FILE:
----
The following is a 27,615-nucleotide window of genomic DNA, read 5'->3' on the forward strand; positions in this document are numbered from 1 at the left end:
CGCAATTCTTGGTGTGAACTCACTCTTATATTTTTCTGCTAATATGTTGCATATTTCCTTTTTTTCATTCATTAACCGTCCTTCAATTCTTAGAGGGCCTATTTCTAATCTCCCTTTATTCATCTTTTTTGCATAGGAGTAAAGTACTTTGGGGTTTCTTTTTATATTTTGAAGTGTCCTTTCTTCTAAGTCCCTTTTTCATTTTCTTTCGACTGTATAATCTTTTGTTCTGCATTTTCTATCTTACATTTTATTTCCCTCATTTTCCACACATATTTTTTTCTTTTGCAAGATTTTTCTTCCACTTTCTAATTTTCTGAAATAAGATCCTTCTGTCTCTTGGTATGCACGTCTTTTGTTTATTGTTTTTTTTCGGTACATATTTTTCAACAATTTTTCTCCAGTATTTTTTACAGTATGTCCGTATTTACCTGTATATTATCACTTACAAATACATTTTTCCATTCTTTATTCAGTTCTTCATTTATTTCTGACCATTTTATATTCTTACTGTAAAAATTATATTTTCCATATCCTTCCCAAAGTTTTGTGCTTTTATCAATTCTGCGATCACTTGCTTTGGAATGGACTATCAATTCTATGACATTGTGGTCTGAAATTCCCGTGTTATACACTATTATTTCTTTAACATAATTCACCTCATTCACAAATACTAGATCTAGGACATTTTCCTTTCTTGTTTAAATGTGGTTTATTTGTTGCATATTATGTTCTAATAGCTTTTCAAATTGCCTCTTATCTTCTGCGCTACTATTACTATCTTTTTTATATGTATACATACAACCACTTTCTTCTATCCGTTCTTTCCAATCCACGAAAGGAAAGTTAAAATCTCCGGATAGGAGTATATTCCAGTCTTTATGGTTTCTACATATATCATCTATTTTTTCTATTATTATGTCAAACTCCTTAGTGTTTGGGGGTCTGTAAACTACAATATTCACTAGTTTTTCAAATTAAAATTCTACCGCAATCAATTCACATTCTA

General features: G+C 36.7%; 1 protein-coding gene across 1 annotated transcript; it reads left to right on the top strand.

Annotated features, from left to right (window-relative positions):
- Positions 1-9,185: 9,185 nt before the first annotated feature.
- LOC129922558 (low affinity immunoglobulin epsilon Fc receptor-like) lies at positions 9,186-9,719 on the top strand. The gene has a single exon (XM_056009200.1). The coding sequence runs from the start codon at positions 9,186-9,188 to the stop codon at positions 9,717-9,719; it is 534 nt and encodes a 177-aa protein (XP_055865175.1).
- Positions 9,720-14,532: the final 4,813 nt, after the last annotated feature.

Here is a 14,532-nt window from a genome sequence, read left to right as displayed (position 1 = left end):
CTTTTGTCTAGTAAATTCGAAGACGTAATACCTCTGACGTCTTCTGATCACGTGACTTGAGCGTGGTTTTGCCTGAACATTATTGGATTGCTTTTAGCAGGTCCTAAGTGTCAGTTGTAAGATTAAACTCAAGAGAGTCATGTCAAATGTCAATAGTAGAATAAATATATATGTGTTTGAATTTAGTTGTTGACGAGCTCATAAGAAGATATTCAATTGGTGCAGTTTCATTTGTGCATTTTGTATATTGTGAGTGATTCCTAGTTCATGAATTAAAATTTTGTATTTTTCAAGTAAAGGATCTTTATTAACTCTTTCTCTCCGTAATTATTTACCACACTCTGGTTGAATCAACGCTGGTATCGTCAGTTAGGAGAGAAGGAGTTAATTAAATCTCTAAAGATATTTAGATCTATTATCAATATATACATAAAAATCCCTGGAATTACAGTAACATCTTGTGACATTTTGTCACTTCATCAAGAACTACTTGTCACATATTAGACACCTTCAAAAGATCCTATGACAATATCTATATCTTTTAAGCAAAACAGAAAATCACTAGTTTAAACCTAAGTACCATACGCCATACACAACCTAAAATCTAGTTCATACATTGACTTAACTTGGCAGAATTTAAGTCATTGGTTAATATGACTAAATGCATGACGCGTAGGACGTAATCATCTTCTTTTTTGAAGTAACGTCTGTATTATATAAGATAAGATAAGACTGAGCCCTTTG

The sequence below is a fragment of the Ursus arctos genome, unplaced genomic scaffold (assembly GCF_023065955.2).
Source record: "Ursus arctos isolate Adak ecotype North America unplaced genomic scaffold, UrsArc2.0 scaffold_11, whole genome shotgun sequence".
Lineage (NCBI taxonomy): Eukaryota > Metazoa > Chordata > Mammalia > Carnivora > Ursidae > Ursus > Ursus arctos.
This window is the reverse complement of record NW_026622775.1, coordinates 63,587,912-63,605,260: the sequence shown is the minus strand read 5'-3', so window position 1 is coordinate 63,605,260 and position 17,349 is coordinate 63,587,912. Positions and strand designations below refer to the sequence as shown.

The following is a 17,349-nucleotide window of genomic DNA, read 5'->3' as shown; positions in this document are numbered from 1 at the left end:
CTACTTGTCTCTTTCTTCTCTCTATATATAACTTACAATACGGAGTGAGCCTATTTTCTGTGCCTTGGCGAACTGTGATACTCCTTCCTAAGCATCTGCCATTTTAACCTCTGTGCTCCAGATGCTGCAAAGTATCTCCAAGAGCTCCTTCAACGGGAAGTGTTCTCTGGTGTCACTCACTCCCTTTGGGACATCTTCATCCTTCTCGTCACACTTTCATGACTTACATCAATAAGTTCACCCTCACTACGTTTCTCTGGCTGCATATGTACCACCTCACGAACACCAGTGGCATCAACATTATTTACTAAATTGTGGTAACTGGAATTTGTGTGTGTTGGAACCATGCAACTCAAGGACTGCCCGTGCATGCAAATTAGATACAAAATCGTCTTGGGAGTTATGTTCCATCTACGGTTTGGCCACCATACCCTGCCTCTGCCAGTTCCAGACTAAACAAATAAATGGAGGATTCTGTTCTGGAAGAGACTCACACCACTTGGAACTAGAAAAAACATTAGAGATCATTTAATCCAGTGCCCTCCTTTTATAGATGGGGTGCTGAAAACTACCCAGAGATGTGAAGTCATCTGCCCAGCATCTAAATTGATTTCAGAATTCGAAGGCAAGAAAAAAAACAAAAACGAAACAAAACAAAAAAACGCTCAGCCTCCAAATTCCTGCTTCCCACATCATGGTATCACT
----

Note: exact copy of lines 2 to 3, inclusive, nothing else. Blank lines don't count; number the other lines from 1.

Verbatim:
CGCAATTCTTGGTGTGAACTCACTCTTATATTTTTCTGCTAATATGTTGCATATTTCCTTTTTTTCATTCATTAACCGTCCTTCAATTCTTAGAGGGCCTATTTCTAATCTCCCTTTATTCATCTTTTTTGCATAGGAGTAAAGTACTTTGGGGTTTCTTTTTATATTTTGAAGTGTCCTTTCTTCTAAGTCCCTTTTTCATTTTCTTTCGACTGTATAATCTTTTGTTCTGCATTTTCTATCTTACATTTTATTTCCCTCATTTTCCACACATATTTTTTTCTTTTGCAAGATTTTTCTTCCACTTTCTAATTTTCTGAAATAAGATCCTTCTGTCTCTTGGTATGCACGTCTTTTGTTTATTGTTTTTTTTCGGTACATATTTTTCAACAATTTTTCTCCAGTATTTTTTACAGTATGTCCGTATTTACCTGTATATTATCACTTACAAATACATTTTTCCATTCTTTATTCAGTTCTTCATTTATTTCTGACCATTTTATATTCTTACTGTAAAAATTATATTTTCCATATCCTTCCCAAAGTTTTGTGCTTTTATCAATTCTGCGATCACTTGCTTTGGAATGGACTATCAATTCTATGACATTGTGGTCTGAAATTCCCGTGTTATACACTATTATTTCTTTAACATAATTCACCTCATTCACAAATACTAGATCTAGGACATTTTCCTTTCTTGTTTAAATGTGGTTTATTTGTTGCATATTATGTTCTAATAGCTTTTCAAATTGCCTCTTATCTTCTGCGCTACTATTACTATCTTTTTTATATGTATACATACAACCACTTTCTTCTATCCGTTCTTTCCAATCCACGAAAGGAAAGTTAAAATCTCCGGATAGGAGTATATTCCAGTCTTTATGGTTTCTACATATATCATCTATTTTTTCTATTATTATGTCAAACTCCTTAGTGTTTGGGGGTCTGTAAACTACAATATTCACTAGTTTTTCAAATTAAAATTCTACCGCAATCAATTCACATTCTA

General features: G+C 36.7%; 1 protein-coding gene across 1 annotated transcript; it reads left to right on the top strand.